It's Trump. It's heartbreak. It's getting old. It's three years of therapy twice a week. It's being humbled. It's realising your rinky-dink life isn't everyone's experience. It's having your consciousness raised that the intergenerational transmission of trauma is a real thing. It's loving something more than yourself. It's having a bucket of shit fall on your head.
Or maybe it's none of these things. Whatever it is, it breaks you. Your defences come down, not because you want to, but because you have no choice. You are down on your knees, begging for mercy. When we learn we may soon die, in that instant, the seat of our consciousness shifts. We realise the supreme emotion is love and that is all there is. Or sometimes we acquire this understanding slowly and with great difficulty.
However, you survive. Later, you find you've changed. You consider learning Te Reo. You know a lot of vegans. And you vote Labour. You become what is known as left-wing, although I find that label unhelpful.
I try not to look backwards, but for the purposes of explaining my journey from smug capitalist to delicate liberal I probably need to supply a little historical context. Years ago, last century even, I used to work for the National Business Review. I really believed in the power of the market. (I still sort of do, it's just things are more complicated than most economic models allow) I preached bootstrap-style individual responsibility. I was like a bargain basement Mike Hosking, if Mike Hosking wore a lot of red lipstick and drove a cheap Japanese import.
That long-ago self seems like a stranger to me now. When I try to understand how I lost my machismo I'm not sure what happened. It is hard to think of anyone who could get things so reliably wrong. Perhaps, I needed to feel superior, more admirably rational than anyone else? I clung onto the idea there was a grand unifying pattern to try to feel safe in an unpredictable world. I was terrified. Or I was just a selfish little s***.
I do know that I found other people's pain and suffering so unbearable I tried very hard to find a way to justify it. To see other people vulnerable, or hurting, reminded me of my own wound and I was deeply in denial that even existed. I'm tickety boo! Wound, what wound? I defended against the pain of other's hurt with the Just World Doctrine: a belief that the world is fair and that people get what they deserve.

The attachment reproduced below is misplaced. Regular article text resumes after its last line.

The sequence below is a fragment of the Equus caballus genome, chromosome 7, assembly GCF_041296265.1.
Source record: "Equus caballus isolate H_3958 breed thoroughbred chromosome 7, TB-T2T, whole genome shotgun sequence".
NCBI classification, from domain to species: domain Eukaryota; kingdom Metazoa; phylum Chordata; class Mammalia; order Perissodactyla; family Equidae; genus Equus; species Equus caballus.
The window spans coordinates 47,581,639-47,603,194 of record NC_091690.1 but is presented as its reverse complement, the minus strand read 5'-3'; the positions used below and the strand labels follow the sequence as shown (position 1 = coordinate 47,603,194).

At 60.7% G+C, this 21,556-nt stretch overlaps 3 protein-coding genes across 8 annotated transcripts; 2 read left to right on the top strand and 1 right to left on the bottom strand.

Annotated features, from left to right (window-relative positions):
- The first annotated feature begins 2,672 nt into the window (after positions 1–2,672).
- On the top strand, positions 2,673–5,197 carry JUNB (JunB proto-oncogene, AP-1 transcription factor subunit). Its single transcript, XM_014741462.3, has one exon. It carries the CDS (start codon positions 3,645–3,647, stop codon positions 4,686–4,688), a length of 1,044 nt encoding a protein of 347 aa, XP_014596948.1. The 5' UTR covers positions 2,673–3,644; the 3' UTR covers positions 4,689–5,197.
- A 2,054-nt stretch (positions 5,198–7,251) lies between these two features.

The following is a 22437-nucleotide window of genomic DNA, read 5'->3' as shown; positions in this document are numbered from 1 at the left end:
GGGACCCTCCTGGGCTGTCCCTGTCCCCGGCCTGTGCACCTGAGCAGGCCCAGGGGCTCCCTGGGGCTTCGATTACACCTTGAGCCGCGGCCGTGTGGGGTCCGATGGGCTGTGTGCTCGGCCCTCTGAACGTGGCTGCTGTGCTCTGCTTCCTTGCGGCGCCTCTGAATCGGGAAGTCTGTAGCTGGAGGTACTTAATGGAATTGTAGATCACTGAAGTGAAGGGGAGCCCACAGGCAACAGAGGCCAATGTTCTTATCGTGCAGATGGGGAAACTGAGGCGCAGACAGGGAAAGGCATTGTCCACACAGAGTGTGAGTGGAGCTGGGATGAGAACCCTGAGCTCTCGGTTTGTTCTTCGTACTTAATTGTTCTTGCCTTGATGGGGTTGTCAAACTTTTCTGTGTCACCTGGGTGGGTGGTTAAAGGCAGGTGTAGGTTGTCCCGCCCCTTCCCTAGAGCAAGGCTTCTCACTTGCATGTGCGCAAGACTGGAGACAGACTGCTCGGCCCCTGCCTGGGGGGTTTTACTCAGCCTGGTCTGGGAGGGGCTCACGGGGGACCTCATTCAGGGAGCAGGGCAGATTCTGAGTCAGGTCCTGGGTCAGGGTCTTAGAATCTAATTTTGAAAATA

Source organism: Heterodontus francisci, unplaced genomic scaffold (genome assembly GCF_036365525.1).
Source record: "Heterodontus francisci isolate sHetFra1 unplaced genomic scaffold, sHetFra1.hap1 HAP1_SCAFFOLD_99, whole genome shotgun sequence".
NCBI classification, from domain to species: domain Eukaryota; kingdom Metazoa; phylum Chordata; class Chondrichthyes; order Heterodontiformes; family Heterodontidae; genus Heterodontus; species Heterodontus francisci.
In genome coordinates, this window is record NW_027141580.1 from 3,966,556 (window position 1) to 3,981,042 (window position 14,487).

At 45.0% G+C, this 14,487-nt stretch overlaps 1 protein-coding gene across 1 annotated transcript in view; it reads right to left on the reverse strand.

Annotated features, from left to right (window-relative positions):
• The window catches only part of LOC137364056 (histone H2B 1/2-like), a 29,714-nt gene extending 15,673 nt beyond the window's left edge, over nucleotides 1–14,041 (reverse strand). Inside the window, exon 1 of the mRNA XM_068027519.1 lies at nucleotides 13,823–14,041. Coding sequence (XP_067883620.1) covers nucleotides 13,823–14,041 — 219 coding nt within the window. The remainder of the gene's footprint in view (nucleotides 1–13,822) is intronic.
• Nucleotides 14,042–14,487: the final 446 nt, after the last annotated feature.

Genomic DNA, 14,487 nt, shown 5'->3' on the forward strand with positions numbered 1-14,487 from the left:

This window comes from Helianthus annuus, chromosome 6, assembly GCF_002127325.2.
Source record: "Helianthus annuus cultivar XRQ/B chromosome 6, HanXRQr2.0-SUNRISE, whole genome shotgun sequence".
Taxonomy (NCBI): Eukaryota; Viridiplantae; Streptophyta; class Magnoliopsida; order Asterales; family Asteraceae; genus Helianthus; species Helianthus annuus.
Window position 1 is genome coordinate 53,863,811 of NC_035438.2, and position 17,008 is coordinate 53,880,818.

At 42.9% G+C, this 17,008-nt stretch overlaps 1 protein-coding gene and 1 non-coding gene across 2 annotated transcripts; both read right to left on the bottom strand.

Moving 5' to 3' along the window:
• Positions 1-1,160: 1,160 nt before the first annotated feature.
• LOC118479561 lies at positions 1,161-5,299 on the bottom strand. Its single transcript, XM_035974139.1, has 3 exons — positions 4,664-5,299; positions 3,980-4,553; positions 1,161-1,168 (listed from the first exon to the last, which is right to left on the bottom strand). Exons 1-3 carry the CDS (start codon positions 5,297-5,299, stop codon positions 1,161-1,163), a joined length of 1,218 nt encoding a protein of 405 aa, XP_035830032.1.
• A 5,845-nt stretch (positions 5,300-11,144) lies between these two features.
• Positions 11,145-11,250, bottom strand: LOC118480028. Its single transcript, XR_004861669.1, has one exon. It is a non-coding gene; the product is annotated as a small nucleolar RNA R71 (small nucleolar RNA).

Until one day I simply couldn't anymore. I had to admit the promised trickling down didn't trickle.
Of course it was also having babies. There is nothing like bringing a child into the world to break down the delusion of individual autonomy. Donald Winnicott said there is no mother, only a mother and baby together. What he meant was our selfhood is a construct we can only make in relationship. And it is hard to hang on to the idea of fierce individualism when you need someone to help you fold your pram just to get on the bus. We are all so much more dependent than we would like to admit.
The unceasing propaganda in our time for the individual seems deeply suspect to me now. "Individuality becomes more and more a synonym for selfishness," Susan Sontag said. I used to take pride in my independence, toughness, my very badness. But that seems sad from where I stand today. It's not weak to care or to acknowledge you need other people.
We live in a society which fetishises autonomy and finds even mild dependency needs repugnant. In a Westernised individualistic society the recognition of the very human need to fuse with the other is deemed to be developmentally infantile and thus, shameful. Our institutions and health system privileges independence over connection. I felt uplifted by our new prime minister making child poverty her top priority.
Not that everything will be fixed now we have a new government. We still stand in the tragic gap, the space between what we see in the world and what we hope for, looking squarely at rejection, at heartbreak, at war, at death. The educator Parker Palmer calls this "the tragic gap," tragic not merely because it's sad but because it's inevitable. "By the tragic gap I mean the gap between the hard realities around us and what we know is possible."
At least now I can see that. My politics changed when I learnt to offer some compassion to myself, allowed myself to be moved. So I remind myself it's okay to admit you're wrong. Those who never retract their opinions love themselves more than they love truth. (Joseph Joubert)